Sirisha: I really liked it because when you talk about being powerful, we talk about negotiating and asking for raises in a job, which is one piece of the puzzle.

But really if you were to invest, I think that going back to the first way we started this conversation just compounding that changes that whole financial picture, and how you're set up for the future and what decisions you can make based on what abilities you have. So it's a whole different outlook that.

Envision yourself from where you are today. And I hope to hear this conversation, more women are thinking about their own financial future and how they're investing and see themselves as investors. I like the fact that you want to do an 'I am an investor' campaign and that also they're having this conversation with their friends, family, that niece, their daughters, their cousins, just everyone, even their aunts and grandmothers and whoever else because it's never too late.

Alice: No, it's never too late. People do come to me and they'll say, I'm in my sixties. I'm going to retire. It's too late and I would always say no, actually you've got decades ahead of you to invest. So let's get your money working for you because I assume all my clients males or females live to a hundred, at least.

Your money needs to be working for you.

Sirisha: Yes. And that's the last point I want to end with. When I had this conversation recently with a friend who came up with this number saying, Hey, I think I need this much, to retire. I was like, actually, you don't need as much.

Retirement doesn't mean you take all your money out and it's going to sit in a bank account. That money is continuing to compound and grow and you take out a portion of it. So it's never too late because to your point if you look at it at a hundred, that's 40 more years of growth at 60.

Alice: That would be a huge mistake to take all your money out in your sixties when you hopefully have decades ahead of you to live. But what I'm trying to figure out is how much can people spend on the money they have and make sure their money will last for their lifetime, but that requires them to get it in.

So, I think one thing we didn't talk about was that I think there's a woman named Liz Pearl that I quote in my book and she said, women think of money like a lake and that if they spend it, it's going to dry out. Whereas men think of money, like a river that keeps flowing cause they'll invest it and make more money.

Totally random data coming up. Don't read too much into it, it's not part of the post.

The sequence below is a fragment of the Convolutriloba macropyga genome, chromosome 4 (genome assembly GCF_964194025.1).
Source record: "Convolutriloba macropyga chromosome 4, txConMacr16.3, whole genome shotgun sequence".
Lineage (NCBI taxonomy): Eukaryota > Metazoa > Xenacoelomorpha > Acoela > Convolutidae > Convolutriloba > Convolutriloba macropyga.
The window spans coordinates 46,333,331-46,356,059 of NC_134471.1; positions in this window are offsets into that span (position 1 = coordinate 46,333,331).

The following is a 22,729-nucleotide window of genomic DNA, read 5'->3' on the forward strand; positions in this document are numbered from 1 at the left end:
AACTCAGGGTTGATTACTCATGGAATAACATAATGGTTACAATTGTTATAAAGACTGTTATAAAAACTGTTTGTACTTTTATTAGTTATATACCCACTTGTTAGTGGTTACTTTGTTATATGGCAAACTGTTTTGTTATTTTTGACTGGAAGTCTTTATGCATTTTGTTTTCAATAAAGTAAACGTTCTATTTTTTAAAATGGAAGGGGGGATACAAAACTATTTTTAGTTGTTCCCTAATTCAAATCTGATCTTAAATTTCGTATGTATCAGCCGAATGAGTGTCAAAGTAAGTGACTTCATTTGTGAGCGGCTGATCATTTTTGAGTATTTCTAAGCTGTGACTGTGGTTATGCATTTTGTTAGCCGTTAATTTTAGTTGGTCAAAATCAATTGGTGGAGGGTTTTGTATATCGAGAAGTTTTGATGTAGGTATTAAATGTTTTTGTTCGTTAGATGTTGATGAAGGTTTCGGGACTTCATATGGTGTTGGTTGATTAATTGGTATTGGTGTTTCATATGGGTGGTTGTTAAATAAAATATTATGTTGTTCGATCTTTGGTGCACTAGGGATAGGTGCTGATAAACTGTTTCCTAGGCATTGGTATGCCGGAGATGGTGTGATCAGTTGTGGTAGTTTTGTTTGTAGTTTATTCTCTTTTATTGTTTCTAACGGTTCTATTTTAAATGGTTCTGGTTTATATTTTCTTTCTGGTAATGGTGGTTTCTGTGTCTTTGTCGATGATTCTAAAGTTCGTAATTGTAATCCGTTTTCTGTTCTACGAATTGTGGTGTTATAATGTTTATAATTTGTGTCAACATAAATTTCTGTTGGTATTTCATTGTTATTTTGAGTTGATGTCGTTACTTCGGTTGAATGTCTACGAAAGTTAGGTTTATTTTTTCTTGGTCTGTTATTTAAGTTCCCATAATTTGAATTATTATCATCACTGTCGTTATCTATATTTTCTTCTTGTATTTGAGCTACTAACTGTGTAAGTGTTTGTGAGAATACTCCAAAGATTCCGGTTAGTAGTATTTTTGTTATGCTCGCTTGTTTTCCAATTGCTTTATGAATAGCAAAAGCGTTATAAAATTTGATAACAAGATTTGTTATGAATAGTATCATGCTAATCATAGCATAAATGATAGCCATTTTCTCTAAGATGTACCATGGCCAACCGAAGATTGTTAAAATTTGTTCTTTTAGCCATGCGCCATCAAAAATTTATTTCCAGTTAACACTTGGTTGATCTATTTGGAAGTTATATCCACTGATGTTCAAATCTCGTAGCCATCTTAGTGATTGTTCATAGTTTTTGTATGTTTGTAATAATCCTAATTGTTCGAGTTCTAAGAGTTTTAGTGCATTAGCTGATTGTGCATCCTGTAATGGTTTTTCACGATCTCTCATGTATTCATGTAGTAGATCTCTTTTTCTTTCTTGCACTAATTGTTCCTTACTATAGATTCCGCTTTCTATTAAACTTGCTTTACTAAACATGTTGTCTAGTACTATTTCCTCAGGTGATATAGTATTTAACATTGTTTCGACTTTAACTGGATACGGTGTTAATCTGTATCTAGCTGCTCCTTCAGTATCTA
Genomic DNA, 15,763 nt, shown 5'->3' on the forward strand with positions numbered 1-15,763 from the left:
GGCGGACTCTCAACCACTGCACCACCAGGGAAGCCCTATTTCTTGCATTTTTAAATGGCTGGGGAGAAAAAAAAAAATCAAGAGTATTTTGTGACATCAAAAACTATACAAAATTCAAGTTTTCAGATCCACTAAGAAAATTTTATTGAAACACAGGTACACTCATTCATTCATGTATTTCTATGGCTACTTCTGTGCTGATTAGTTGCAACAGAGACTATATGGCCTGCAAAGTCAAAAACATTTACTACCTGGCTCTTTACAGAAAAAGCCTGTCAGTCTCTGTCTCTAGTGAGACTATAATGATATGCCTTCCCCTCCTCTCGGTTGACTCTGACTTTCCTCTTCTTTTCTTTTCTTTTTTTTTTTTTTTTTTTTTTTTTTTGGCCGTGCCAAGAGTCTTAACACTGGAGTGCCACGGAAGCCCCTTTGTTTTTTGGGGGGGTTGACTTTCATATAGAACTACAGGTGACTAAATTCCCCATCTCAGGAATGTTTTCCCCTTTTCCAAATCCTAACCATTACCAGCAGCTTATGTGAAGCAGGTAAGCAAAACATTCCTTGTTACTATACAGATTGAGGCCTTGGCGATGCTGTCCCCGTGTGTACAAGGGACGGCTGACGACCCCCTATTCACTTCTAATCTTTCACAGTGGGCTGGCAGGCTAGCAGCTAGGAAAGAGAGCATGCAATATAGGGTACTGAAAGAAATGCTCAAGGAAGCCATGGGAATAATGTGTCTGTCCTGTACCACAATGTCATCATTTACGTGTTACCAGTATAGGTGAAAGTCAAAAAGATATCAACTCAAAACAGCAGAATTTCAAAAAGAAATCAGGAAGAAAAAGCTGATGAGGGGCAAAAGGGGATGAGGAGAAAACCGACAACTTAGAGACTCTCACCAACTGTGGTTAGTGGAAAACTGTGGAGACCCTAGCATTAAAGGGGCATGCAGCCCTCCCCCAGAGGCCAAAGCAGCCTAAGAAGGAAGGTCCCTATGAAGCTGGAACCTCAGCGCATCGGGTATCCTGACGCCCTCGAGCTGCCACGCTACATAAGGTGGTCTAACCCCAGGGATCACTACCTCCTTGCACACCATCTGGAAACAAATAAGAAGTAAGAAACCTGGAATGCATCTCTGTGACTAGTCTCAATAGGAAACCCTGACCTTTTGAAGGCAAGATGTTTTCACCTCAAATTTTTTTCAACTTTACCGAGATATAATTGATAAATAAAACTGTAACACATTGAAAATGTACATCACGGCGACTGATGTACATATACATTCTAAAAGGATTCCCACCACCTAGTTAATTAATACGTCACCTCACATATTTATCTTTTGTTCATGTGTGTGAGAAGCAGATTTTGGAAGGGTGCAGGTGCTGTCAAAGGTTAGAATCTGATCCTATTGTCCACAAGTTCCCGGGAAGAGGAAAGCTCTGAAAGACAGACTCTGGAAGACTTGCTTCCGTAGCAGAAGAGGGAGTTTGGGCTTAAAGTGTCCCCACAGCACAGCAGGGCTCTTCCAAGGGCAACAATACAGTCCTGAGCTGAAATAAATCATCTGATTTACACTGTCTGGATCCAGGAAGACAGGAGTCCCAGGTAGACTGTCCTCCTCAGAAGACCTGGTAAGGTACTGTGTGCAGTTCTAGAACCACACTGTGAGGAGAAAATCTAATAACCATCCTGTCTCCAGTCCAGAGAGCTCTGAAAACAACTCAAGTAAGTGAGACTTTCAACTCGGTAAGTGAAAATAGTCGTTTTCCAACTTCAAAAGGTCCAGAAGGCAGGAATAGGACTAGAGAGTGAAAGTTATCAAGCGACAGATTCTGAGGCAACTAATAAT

The point is we need to get our money flowing so that we can take some money out and it will keep being replenished by the more.

Sirisha: Yes, and great visual to have, and you're thinking about money and to motivate yourself, to get into this, any last words, anything that you else wanted to cover in addition to what you just talked about?

Alice: I would just say actually, if people are interested and they want to participate in what we call a PowerHouse and to go through the five rules of investing more than I've done here, just send me an email at and we'll put you on the list. We don't charge for it, and we're happy to include you in one of the upcoming sessions.

Sirisha: Excellent. Alice, thank you.

This was great fun talking about it. It's an important topic and it can be intimidating and sometimes uncomfortable to talk about, but I really enjoyed reading you. And kudos to you do want to do this and empower more women and I'm so happy to see you, act on that mission statement.

Alice: Thank you.

I like what you're doing. As I said, yours is a broader mission and but all of it's important and I'm glad you're focused part of it on the money part, so thank you for doing this.


I hope you enjoyed today's episode tune in every other Wednesday to catch the next episode. Please like subscribe and leave us a review on your favourite podcast platform. All the resources we talked about are also available on my website, women carrier in

I would love to hear from you about your stories. You can reach me on my blog, Twitter, Instagram, or Gmail at women carrier in life until next time, this is Sirisha signing off. Remember there are infinite possibilities to drive, change and carrier in life, which will you choose to make a reality today?

Food for thought. Episode takeaways

  • Your money needs to be working for you. It's never too late, actually, you've got decades ahead of you to invest. So let's get your money working for you because I assume all my clients live to a hundred, at least.

  • Women think of money like a lake and that if they spend it, it's going to dry out. Whereas men think of money, like a river that keeps flowing cause they'll invest it and make more money.

  • If people are interested and they want to participate in what we call a PowerHouse and go through the five rules of investing more than I've done here, just send me an email at and we'll put you on the list. We don't charge for it, and we're happy to include you in one of the upcoming sessions.

  • I hope to hear this conversation, you are thinking about your own financial future and how you are investing and see yourselves as an investor. I hope you are having this conversation with your friends, family, your nieces, your daughters, your cousins, even your aunts and grandmothers, just everyone because it's never too late.

  • I hope you enjoyed the episode and are able to implement some of these actions on your own portfolio.

Resources Mentioned:

  • Website | "Smart Women Love Money" by Alice Finn

  • Powerhouse Meetings @ no charge: email to be included

Guest: Alice Finn

  • Website | Alice Finn

  • Email Address |

Host: Sirisha